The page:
A protocol for the systematic and quantitative measurement of protein–lipid interactions using the liposome-microarray-based assay

Abstract

Lipids organize the activity of the cell's proteome through a complex network of interactions. The assembly of comprehensive atlases embracing all protein–lipid interactions is an important challenge that requires innovative methods. We recently developed a liposome-microarray-based assay (LiMA) that integrates liposomes, microfluidics and fluorescence microscopy and which is capable of measuring protein recruitment to membranes in a quantitative and high-throughput manner. Compared with previous assays that are labor-intensive and difficult to scale up, LiMA improves the protein–lipid interaction assay throughput by at least three orders of magnitude. Here we provide a step-by-step LiMA protocol that includes the following: (i) the serial and generic production of the liposome microarray; (ii) its integration into a microfluidic format; (iii) the measurement of fluorescently labeled protein (either purified proteins or from cell lysate) recruitment to liposomal membranes using high-throughput microscopy; (iv) automated image analysis pipelines to quantify protein–lipid interactions; and (v) data quality analysis. In addition, we discuss the experimental design, including the relevant quality controls. Overall, the protocol—including device preparation, assay and data analysis—takes 6–8 d. This protocol paves the way for protein–lipid interaction screens to be performed on the proteome and lipidome scales.

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Figure 1: Schematic principle of the liposome-microarray-based assay (LiMA) and protocol flowchart.
Figure 2: Protective sticker preparation (Steps 21–30).
Figure 3: Spotting platform.
Figure 4: Microfluidic channel bonding protocol.
Figure 5: Setup for the injection of sample into the microfluidic device.
Figure 6: Workflow of automated image analysis and data quality control.
Figure 7: Anticipated results.

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Acknowledgements

We are grateful to the EMBL Advanced Light Microscopy Facility (ALMF), C. Gehin and C. Merten for expert help. We also thank other members of P.B.'s, J.E.'s and A.-C.G.'s groups for continuous discussions and support. This work is partially funded by the DFG in the framework of the Cluster of Excellence, CellNetworks Initiative of the University of Heidelberg (ExIni, EcTop). A.-E.S. is supported by the European Molecular Biology Laboratory and the EU Marie Curie Actions Interdisciplinary Postdoctoral Cofunded Programme.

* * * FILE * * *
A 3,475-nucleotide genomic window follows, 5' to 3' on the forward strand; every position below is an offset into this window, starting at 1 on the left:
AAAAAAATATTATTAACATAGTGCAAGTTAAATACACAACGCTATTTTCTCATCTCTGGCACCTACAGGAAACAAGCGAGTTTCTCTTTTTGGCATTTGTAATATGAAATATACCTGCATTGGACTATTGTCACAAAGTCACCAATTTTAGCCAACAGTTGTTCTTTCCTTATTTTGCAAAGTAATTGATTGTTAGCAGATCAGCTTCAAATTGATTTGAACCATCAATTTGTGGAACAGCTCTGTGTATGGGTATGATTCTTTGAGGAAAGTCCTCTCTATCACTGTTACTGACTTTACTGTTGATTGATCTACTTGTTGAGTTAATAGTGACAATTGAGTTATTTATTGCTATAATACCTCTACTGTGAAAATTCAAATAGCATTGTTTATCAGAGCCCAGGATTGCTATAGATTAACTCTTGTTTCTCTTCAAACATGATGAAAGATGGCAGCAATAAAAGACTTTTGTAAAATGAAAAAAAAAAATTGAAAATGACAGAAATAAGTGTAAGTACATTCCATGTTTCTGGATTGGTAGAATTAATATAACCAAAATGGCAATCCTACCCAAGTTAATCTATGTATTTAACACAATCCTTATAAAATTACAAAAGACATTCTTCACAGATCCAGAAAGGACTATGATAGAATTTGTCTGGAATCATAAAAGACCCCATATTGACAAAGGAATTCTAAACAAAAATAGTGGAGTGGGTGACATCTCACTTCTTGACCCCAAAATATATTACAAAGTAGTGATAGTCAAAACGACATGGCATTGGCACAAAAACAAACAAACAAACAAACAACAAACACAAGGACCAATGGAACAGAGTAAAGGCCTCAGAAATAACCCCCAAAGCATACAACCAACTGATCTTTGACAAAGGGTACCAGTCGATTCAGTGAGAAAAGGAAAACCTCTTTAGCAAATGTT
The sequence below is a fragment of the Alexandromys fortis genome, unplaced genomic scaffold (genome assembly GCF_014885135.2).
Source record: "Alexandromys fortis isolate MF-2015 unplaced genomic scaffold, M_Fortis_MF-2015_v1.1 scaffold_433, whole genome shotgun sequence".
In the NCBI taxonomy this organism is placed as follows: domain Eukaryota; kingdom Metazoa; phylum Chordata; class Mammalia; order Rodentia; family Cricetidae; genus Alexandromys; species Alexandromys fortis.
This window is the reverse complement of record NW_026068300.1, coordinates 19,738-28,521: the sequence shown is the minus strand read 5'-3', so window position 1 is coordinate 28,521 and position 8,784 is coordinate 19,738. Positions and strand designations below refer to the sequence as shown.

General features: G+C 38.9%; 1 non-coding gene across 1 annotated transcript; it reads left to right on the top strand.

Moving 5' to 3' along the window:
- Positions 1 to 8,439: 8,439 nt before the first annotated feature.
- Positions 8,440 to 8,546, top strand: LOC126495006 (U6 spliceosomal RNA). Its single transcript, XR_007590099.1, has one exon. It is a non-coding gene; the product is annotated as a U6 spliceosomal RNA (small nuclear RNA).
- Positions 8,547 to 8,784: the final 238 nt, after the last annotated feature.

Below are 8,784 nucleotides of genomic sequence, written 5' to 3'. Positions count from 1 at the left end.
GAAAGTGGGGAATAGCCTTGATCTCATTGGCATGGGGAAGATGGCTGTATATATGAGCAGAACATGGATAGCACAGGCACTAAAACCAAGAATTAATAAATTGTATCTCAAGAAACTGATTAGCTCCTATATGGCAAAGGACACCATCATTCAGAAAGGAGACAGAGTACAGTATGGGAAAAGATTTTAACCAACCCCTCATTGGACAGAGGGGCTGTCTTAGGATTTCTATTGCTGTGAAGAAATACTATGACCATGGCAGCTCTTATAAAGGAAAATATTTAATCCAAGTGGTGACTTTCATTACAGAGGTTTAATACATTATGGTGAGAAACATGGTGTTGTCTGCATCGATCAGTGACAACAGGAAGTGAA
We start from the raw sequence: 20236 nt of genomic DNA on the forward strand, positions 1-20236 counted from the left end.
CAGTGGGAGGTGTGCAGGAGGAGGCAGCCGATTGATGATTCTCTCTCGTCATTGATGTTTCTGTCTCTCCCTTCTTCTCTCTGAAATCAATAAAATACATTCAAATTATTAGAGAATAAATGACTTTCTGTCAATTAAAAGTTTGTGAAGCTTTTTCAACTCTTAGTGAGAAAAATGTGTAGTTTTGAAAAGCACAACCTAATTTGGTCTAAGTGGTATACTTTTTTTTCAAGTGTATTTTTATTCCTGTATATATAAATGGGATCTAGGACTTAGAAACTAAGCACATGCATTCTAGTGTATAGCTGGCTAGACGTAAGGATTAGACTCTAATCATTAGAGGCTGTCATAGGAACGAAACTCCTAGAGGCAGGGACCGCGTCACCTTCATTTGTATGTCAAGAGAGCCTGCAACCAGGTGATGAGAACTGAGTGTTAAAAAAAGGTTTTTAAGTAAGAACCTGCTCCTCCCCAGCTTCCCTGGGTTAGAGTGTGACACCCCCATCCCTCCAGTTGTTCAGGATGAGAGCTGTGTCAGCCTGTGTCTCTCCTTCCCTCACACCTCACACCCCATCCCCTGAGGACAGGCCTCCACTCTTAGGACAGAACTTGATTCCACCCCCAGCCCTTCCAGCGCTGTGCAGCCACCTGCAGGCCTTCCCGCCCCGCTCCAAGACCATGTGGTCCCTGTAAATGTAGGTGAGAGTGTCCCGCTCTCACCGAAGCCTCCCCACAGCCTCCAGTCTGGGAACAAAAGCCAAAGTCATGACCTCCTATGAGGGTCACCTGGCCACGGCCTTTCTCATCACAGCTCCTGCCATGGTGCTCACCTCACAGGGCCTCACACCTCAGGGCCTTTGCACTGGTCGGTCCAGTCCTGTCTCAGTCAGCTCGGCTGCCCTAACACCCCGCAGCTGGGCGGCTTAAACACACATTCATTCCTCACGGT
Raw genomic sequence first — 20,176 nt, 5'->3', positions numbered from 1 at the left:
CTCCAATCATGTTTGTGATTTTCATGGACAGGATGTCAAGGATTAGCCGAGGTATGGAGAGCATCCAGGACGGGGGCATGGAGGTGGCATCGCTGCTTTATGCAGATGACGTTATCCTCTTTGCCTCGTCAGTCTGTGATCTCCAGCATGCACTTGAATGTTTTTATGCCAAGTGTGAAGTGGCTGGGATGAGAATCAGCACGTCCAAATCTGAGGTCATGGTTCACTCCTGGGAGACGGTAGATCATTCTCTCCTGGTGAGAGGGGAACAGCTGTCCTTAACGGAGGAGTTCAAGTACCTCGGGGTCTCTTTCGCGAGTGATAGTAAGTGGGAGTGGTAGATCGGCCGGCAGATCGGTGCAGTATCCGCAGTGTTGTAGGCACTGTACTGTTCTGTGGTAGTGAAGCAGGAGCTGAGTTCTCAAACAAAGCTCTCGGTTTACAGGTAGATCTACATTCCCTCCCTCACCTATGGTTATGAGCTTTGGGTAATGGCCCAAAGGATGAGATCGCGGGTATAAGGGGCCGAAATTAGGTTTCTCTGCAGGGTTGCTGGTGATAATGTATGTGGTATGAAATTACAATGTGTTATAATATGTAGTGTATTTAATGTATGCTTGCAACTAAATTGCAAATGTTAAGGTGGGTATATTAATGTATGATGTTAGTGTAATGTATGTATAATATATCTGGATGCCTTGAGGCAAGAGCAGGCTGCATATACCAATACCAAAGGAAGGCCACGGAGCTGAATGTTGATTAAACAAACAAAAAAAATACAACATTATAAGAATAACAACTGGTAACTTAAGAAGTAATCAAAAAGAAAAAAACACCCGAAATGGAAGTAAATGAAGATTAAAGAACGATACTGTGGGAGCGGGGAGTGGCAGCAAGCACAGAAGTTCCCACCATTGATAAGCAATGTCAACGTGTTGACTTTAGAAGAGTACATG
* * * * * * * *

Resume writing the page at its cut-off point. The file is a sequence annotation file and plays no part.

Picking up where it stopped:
Author information

Affiliations

Authors

Contributions

A.-E.S., A.-C.G. and J.E. designed the research. A.-C.G. directed the research. A.-E.S. developed the experimental protocol with the help of I.V. and S.C. A.-E.S., I.V., K.G.K. and C.T. developed the image analysis pipeline. S.D. and P.B. developed the bioinformatics tools.

Corresponding author

Correspondence to Anne-Claude Gavin.

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Competing interests

A.-E.S., I.V., J.E. and A.-C.G. declare competing financial interests in the form of an international patent application (PCT/EP2013/065256) based on the method LiMA.

Integrated supplementary information

Supplementary Figure 1 Equipment requirement setup.

(a) Glass-slide holder. A home-made glass-slide holder accommodates approx. 20 glass slides with a stirring magnetic bar beneath the glass slides for the washing steps. (b) Spotting rack in a transparent Mylar bag. The spotting rack can be directly plugged in the spotting robot and the lipid solution will be drawn from the vials through the septum. (c) Photo of spotting platform. (d) Photo of the device holder plugged on the microscope.

Supplementary Figure 2 From spotting preparation to spotted-TAL storage.

(a) Photo of the spotting robot. (b-c) After spotting, the protective stickers are removed from the spotted-TALs with tweezers (photo b) and glass slides are removed from the spotting platform (photo c).

Supplementary information

Supplementary Text and Figures

Supplementary Figures 1–2, Supplementary Data 1 (PDF 518 kb)

Supplementary Table 1

Guide for the calculation of lipid compositions of lipid mixtures used for LiMA (XLSX 17 kb)

Supplementary Data 2

Transparency masks for lithography Raw transparency mask files in dxf format, to make microfluidic channels, spotting platform and protective stickers (ZIP 312 kb)

Supplementary Data 3

CellProfiler pipeline and R script rLiMA (ZIP 37288 kb)

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Saliba, A., Vonkova, I., Deghou, S. et al. A protocol for the systematic and quantitative measurement of protein–lipid interactions using the liposome-microarray-based assay. Nat Protoc 11, 1021–1038 (2016). https://doi.org/10.1038/nprot.2016.059

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